Wildflower season, owlets, and native plant sale at Wildflower Center

When the universe offers a weekend of perfect weather, don’t squander it. Central Texans, if you’re looking for something to do outside this weekend, head on over to the Lady Bird Johnson Wildflower Center. Their spring native-plant sale is being held both Saturday and Sunday, so you can shop for treasures for your garden. Plus you’ll see plenty of wildflowers and, if you’re lucky, catch a glimpse of the great horned owl chicks in the entry garden.

I dropped in for a quick visit on Thursday morning and found the meadows of spring wildflowers — the bluebonnets and Indian paintbrush — transitioning to summery yellows.

Prickly pear and Engelmann’s daisy (I think)

The bluebonnets may be past peak, but they’re still pretty, and you should find plenty to enjoy.

The main reason I went, however, was for the great horned owlets. Every year a great horned owl nests behind a sotol planted high in a wall niche in the entry garden. I missed mama owl on this visit, but I did get a good look at one of the two fuzzy chicks. And it got a good look at me too.

A guy taking pictures told me he saw mama owl deliver breakfast earlier that morning — a dark-feathered bird, probably a grackle or pigeon. Now and then, as I watched, they seemed to tear at what remained of the carcass.

The pond garden offers attractions other than owls, of course. Like this gorgeous magenta iris.

And ruffly purple irises by the spillway in the wall.

Kids are always drawn to water, and these young visitors were no exception.

In a sunny meadow, pink penstemons stood erect among spring-green grasses and a Lindheimer muhly just putting out new growth.

Fly your pink flags, penstemon!

A quick glance at the spiraling cistern tower in the main courtyard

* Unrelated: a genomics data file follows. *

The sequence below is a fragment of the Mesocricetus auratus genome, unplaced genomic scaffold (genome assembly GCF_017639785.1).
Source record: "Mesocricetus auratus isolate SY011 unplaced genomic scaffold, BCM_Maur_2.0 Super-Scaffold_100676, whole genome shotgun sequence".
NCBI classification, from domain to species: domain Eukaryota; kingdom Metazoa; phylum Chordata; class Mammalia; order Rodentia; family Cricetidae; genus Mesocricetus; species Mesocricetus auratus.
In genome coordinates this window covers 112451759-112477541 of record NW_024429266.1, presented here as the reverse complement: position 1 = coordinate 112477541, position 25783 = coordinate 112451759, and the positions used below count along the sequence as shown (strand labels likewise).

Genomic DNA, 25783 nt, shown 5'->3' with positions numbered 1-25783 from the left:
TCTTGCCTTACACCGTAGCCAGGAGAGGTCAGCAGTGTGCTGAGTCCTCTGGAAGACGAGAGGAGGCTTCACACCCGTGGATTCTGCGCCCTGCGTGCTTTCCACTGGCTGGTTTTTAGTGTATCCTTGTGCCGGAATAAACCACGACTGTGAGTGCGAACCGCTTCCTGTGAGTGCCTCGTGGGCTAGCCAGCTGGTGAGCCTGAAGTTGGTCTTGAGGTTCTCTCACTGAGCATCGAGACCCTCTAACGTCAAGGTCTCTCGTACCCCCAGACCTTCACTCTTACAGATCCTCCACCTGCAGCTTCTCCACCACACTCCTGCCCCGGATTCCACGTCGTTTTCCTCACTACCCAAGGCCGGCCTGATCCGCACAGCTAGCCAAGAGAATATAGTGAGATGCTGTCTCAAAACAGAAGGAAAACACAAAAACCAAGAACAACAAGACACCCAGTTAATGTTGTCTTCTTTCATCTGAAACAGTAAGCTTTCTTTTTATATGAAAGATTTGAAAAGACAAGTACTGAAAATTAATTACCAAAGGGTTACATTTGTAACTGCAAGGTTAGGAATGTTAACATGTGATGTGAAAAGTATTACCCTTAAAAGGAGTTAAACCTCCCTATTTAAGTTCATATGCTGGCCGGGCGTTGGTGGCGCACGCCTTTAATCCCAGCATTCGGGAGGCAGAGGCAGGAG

Columbines with their comet tails, held aloft on delicate stems

More penstemon, with a patch of bluebonnets in the background

Along the shady Hill Country stream, a dwarf palmetto (Sabal minor) seems to lift a hand in greeting.

Pink evening primrose (Oenothera speciosa) and Texas bluebonnets in stock-tank planters lean together for an embrace in the central Display Garden. These were pretty, but I have to say I thought this area looked a little unloved. A stock-tank pond was listing to one side, and many of the beds seemed a bit paltry. But then again, the Display Garden has never been my favorite part of the gardens. I keep hoping something great will go in here one day.

Aside from that one complaint, I enjoyed my visit and the wildflowers, and I encourage you to put aside your weekend to-do list and get on out there to enjoy it too.

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8 Responses

  1. Looks like the best time of year for Wildlife Center. Would love to vist when the meadow flowers are in bloom.

  2. Renee says:

    Wonderful… This garden is definitely on my must visit list if I ever make it to that part of Texas.

  3. Evan says:

    The owlet is so cute! The wildflowers are lovely, as well. If I ever make it to that area, I’ll have to visit.

    • Pam/Digging says:

      Yes, it’s a must-visit garden in our area. There aren’t many botanical gardens that are completely devoted to native plants, and it helps newcomers appreciate the natural beauty of our region. —Pam

  4. Indie says:

    Aw, what cute little baby owls! The Lady Bird Johnson Wildflower Center gardens look beautiful. I appreciate the work they do even living up north, as their wildflower database is very useful.